On September 25, 2008, President Bush signed the Americans with Disabilities Act Amendments of 2008 (“ADAA”). These new provisions to the Americans with Disabilities Act (“ADA”) will take effect on January 1, 2009 and will likely have a significant impact on employers across the country.
Understanding the context of the changes requires a basic understanding of the ADA. Under Title I of the ADA, employers are prohibited from discriminating against qualified individuals with disabilities in job application procedures, hiring, firing, advancement, compensation, job training and other terms, conditions, and privileges. As to current employees, if a particular employee qualifies as “disabled” under the ADA and can still perform the essential job functions of the job in question, his or her employer must make a reasonable accommodation for that employer, unless such accommodation would impose an “undue hardship” on the operation of the employer’s business.
The key component which triggers ADA coverage is whether or not an individual meets the ADA’s definition of “disabled.” A person with a qualified disability must fall into one of the following categories:
• Has a physical or mental impairment that substantially limits one or more major life activities;• Has a record of such an impairment; or• Is regarded as having such impairment.
Whether an individual meets the definition of “disabled” has been the subject of much litigation. In the seminal case of Toyota Motor Manufacturing, Kentucky, Inc. v. Williams, 534 U.S. 184, (2002), the Supreme Court reasoned that disability meant “substantially limited in performing, manual tasks, an individual must have an impairment that prevents or severely restricts the individual from doing activities tat are of central importance to most people’s lives.” Therefore, not being able to perform the variety of tasks associated with a specific job did not amount to a substantial limitation to a major life activity. Hence, the Court in Williams took a narrow view of the definition, and made it difficult for individuals to qualify as disabled under the ADA.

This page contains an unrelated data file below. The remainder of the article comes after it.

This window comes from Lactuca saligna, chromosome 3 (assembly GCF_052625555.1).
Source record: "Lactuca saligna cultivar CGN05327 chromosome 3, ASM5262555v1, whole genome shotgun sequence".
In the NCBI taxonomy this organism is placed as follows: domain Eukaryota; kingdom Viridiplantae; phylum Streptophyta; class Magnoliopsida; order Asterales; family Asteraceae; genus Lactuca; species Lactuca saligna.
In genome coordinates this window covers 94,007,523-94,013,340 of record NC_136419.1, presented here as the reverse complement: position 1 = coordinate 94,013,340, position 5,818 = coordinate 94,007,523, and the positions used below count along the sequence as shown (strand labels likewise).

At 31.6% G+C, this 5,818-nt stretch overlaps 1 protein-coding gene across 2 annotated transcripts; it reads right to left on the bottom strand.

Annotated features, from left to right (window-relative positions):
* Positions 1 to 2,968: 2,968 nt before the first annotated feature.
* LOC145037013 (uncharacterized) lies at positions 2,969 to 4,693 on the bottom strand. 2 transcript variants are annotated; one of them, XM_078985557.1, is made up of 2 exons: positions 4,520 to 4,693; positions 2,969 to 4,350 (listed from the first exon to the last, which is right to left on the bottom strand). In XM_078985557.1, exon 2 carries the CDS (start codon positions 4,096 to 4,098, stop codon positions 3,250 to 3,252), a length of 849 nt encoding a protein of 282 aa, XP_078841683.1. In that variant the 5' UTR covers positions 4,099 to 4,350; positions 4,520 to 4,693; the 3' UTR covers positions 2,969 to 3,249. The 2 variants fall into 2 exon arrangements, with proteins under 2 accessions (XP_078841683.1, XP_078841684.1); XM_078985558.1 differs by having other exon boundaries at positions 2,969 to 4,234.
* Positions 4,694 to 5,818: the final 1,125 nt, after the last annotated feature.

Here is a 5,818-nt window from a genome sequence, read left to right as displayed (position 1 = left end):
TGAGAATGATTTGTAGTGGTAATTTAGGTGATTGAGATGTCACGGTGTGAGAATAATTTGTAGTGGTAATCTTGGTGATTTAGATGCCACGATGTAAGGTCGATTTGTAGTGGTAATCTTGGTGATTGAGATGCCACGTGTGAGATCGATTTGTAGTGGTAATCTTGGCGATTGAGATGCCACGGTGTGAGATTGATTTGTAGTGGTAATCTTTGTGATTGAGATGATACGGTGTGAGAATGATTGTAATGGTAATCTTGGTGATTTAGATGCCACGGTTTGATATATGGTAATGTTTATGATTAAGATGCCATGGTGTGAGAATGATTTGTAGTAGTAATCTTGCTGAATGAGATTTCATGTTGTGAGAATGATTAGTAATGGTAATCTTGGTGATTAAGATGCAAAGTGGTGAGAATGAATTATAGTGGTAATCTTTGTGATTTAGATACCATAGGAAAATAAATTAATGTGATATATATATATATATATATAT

The clear Congressional intention with the amendments was to overrule the Courts holding in Williams and broaden the definition. Presumably, a more broad definition will lead to more individuals qualifying for protection under the ADA.
As to workers' compensation interplay, depending on the jurisdiction at issue, at the conclusion of a litigated workers’ compensation claim, the injured worker is assigned a disability rating. Before the amendments, an employer was insulated from an actionable ADA claim, despite this percentage of disability. There is no such guarantee in light of the amendments.
The best way to guard against potential ADA violations is to be proactive. In this regard, relative to WC claims, three (3) essential questions should be considered:
1. Does the employee meet the definition of disabled under the ADA?2. If so, can the employee perform the essential job function?3. Has the employee requested a reasonable accommodation?
What It Means to You
Ensuring compliance with the ADA and understanding how the ADA may interplay with state workers’ compensation regulation is the first step in controlling litigation expenses and insurance premiums. Given the changes, employers are likely to see an increase in ADA claims, employee requests for accommodations, and associated litigation. This article should be viewed as discussion point for employers as there remains much uncertainty in this area of the law. Once the Equal Employment Opportunity Commission publishes specific guidelines and litigation ensues with decisions, everyone will have a better idea of the new standards impact. Until such time, it is better to proceed with both caution and awareness. Cipriani & Werner attorneys are available to discuss your questions about the ADA and the new ADA amendments.